The corporate entities could do so much to help the profession of dentistry, but they must return to the centrality and sacredness of the dentist/patient relationship and the patient before profit mindset. The dentist must have power returned and burdens and responsibilities shared in a mutually beneficial relationship. Otherwise, they contribute to the demise of the profession and the demise of the health and well-being of the individual dentists. These individual dentists are the life blood of the corporate entities and there will be no survivors if the very blood is allowed to become more septic even unto death.
I am putting all parties on notice that dentistry belongs to the dentists and that we are reclaiming the power that rightfully belongs to us. I would call upon my colleagues to get in touch and support this cause. My email address is [email protected]
By way of introduction, my name is Philip Christie and I qualified in Dentistry from TCD in June 1980. I completed an M. Dent. Sc by research with Professor Noel Claffey (TCD) in Periodontology in 1995 and then completed an M.A. in Cognitive Behavioural Therapy on the subject of the Dentist/Patient relationship in 2015. My lifelong career interest has been in the human factor (the subjective) as it relates to clinical practice and in dealing with dental anxiety and phobia. My work embraces the practice of dentistry and working with dentists who are experiencing mental health issues like anxiety, stress and burnout related to clinical practice.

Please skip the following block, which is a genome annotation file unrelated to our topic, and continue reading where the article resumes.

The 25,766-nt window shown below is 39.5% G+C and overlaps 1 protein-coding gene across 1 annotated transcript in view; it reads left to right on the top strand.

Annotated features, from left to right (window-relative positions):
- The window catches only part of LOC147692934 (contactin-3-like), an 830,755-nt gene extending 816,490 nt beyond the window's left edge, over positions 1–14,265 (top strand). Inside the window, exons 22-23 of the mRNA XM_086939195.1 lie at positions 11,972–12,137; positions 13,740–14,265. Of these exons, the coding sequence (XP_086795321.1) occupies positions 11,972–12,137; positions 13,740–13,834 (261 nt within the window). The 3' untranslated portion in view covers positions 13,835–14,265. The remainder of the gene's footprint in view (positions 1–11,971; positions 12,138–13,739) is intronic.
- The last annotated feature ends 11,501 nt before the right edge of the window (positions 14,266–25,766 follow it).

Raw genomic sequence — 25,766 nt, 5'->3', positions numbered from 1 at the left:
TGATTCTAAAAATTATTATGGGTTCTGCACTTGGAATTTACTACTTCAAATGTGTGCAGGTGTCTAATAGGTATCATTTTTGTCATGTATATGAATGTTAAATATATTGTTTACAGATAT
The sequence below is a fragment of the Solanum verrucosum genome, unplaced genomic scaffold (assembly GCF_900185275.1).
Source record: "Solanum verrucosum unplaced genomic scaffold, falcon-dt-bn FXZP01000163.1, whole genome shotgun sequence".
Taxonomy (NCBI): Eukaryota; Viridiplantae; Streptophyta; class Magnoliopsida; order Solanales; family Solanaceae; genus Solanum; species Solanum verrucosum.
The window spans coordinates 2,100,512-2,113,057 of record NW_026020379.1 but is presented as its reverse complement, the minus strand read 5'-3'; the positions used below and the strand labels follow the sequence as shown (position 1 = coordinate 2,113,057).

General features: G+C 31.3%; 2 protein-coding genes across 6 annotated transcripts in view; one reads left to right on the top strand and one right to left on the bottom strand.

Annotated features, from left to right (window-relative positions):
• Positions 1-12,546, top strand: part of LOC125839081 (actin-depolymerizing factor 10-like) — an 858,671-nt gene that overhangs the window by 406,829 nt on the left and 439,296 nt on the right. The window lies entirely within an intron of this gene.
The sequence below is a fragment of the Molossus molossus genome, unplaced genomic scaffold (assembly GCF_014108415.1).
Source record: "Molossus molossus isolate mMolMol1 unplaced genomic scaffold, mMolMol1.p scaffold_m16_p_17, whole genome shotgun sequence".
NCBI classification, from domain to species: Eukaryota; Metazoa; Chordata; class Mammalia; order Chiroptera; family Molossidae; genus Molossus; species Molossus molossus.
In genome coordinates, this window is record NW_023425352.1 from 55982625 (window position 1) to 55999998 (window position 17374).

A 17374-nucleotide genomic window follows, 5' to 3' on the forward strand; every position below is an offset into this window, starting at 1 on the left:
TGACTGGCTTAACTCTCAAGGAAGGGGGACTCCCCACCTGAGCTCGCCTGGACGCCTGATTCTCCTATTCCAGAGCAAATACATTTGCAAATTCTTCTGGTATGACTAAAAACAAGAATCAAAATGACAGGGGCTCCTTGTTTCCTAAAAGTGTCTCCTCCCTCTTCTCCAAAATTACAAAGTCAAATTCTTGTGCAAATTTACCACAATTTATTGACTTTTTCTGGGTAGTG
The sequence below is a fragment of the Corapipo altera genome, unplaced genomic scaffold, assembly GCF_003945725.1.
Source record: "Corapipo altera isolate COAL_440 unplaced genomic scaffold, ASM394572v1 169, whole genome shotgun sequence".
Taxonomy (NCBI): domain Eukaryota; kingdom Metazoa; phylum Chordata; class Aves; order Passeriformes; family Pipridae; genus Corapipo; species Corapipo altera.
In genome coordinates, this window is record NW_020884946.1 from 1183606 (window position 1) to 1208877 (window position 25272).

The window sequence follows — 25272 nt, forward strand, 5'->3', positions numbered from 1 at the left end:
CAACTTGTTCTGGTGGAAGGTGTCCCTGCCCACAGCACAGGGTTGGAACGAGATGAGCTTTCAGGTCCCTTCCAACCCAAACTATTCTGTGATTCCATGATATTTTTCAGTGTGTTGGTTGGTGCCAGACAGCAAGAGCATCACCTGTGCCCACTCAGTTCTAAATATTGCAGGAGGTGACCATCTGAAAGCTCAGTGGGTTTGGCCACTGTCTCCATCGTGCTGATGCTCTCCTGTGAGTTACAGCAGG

My research in the Cognitive Behavioural area concerned the issue of dentist/patient relationship and the barriers to communication, which is correctly cited as being the central factor in litigation. This research threw up many serious issues which likely need to be addressed in the educational curriculum of both undergraduates and postgraduates alike.
As an example, my work on the dentist/patient relationship clearly pointed to what I call essential miscommunication. This is miscommunication at its most fundamental level.
The best way that I can describe this is in terms of language. People who do not have Irish as a language cannot understand a person who is speaking the language. My work pointed out such a huge disconnect between dentists and patients that it was akin to not having the same language. It was clear that the world and experience of people had only a small and limited overlap with the clinical dentist. This resulted in words which were used by the dentist in an attempt to signify objective findings being misinterpreted by the patient who has no internal data set for the ‘objective’ and created a real ‘us and them’ polarity.